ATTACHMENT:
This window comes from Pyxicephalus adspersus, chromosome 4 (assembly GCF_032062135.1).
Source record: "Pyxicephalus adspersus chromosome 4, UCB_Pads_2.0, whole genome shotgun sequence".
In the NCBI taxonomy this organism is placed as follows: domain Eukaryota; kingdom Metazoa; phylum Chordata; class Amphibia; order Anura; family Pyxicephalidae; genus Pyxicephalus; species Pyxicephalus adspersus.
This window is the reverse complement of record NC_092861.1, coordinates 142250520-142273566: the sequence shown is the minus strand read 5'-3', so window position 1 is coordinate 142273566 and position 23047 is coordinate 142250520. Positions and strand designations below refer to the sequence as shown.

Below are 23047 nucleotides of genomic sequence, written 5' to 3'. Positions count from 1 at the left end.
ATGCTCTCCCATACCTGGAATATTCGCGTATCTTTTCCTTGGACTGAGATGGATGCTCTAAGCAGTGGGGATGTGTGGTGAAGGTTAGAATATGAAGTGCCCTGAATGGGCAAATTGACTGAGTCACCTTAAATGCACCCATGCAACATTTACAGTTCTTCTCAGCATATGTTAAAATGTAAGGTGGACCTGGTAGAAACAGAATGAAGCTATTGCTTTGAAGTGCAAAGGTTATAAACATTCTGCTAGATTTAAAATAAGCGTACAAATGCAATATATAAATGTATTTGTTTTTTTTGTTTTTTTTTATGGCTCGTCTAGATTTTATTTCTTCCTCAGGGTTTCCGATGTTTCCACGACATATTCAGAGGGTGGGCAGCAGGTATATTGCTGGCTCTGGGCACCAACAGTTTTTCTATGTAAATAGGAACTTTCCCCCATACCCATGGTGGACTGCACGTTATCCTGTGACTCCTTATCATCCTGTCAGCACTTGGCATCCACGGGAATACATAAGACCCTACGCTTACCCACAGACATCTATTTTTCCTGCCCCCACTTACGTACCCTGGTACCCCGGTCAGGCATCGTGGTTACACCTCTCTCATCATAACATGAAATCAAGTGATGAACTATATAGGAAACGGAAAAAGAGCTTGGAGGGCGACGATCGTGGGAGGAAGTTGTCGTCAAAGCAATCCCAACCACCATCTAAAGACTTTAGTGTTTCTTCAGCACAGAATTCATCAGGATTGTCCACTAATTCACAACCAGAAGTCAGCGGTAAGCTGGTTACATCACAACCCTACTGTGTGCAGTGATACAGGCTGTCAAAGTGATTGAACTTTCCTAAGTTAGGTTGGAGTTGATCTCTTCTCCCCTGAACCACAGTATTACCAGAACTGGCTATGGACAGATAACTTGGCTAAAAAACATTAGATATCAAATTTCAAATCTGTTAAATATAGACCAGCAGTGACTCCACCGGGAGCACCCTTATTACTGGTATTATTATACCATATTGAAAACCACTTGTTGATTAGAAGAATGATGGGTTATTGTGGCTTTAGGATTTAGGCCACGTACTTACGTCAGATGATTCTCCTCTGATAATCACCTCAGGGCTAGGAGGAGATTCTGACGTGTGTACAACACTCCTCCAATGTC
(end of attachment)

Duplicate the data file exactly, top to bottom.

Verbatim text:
This window comes from Pyxicephalus adspersus, chromosome 4 (assembly GCF_032062135.1).
Source record: "Pyxicephalus adspersus chromosome 4, UCB_Pads_2.0, whole genome shotgun sequence".
In the NCBI taxonomy this organism is placed as follows: domain Eukaryota; kingdom Metazoa; phylum Chordata; class Amphibia; order Anura; family Pyxicephalidae; genus Pyxicephalus; species Pyxicephalus adspersus.
This window is the reverse complement of record NC_092861.1, coordinates 142250520-142273566: the sequence shown is the minus strand read 5'-3', so window position 1 is coordinate 142273566 and position 23047 is coordinate 142250520. Positions and strand designations below refer to the sequence as shown.

Below are 23047 nucleotides of genomic sequence, written 5' to 3'. Positions count from 1 at the left end.
ATGCTCTCCCATACCTGGAATATTCGCGTATCTTTTCCTTGGACTGAGATGGATGCTCTAAGCAGTGGGGATGTGTGGTGAAGGTTAGAATATGAAGTGCCCTGAATGGGCAAATTGACTGAGTCACCTTAAATGCACCCATGCAACATTTACAGTTCTTCTCAGCATATGTTAAAATGTAAGGTGGACCTGGTAGAAACAGAATGAAGCTATTGCTTTGAAGTGCAAAGGTTATAAACATTCTGCTAGATTTAAAATAAGCGTACAAATGCAATATATAAATGTATTTGTTTTTTTTGTTTTTTTTTATGGCTCGTCTAGATTTTATTTCTTCCTCAGGGTTTCCGATGTTTCCACGACATATTCAGAGGGTGGGCAGCAGGTATATTGCTGGCTCTGGGCACCAACAGTTTTTCTATGTAAATAGGAACTTTCCCCCATACCCATGGTGGACTGCACGTTATCCTGTGACTCCTTATCATCCTGTCAGCACTTGGCATCCACGGGAATACATAAGACCCTACGCTTACCCACAGACATCTATTTTTCCTGCCCCCACTTACGTACCCTGGTACCCCGGTCAGGCATCGTGGTTACACCTCTCTCATCATAACATGAAATCAAGTGATGAACTATATAGGAAACGGAAAAAGAGCTTGGAGGGCGACGATCGTGGGAGGAAGTTGTCGTCAAAGCAATCCCAACCACCATCTAAAGACTTTAGTGTTTCTTCAGCACAGAATTCATCAGGATTGTCCACTAATTCACAACCAGAAGTCAGCGGTAAGCTGGTTACATCACAACCCTACTGTGTGCAGTGATACAGGCTGTCAAAGTGATTGAACTTTCCTAAGTTAGGTTGGAGTTGATCTCTTCTCCCCTGAACCACAGTATTACCAGAACTGGCTATGGACAGATAACTTGGCTAAAAAACATTAGATATCAAATTTCAAATCTGTTAAATATAGACCAGCAGTGACTCCACCGGGAGCACCCTTATTACTGGTATTATTATACCATATTGAAAACCACTTGTTGATTAGAAGAATGATGGGTTATTGTGGCTTTAGGATTTAGGCCACGTACTTACGTCAGATGATTCTCCTCTGATAATCACCTCAGGGCTAGGAGGAGATTCTGACGTGTGTACAACACTCCTCCAATGTC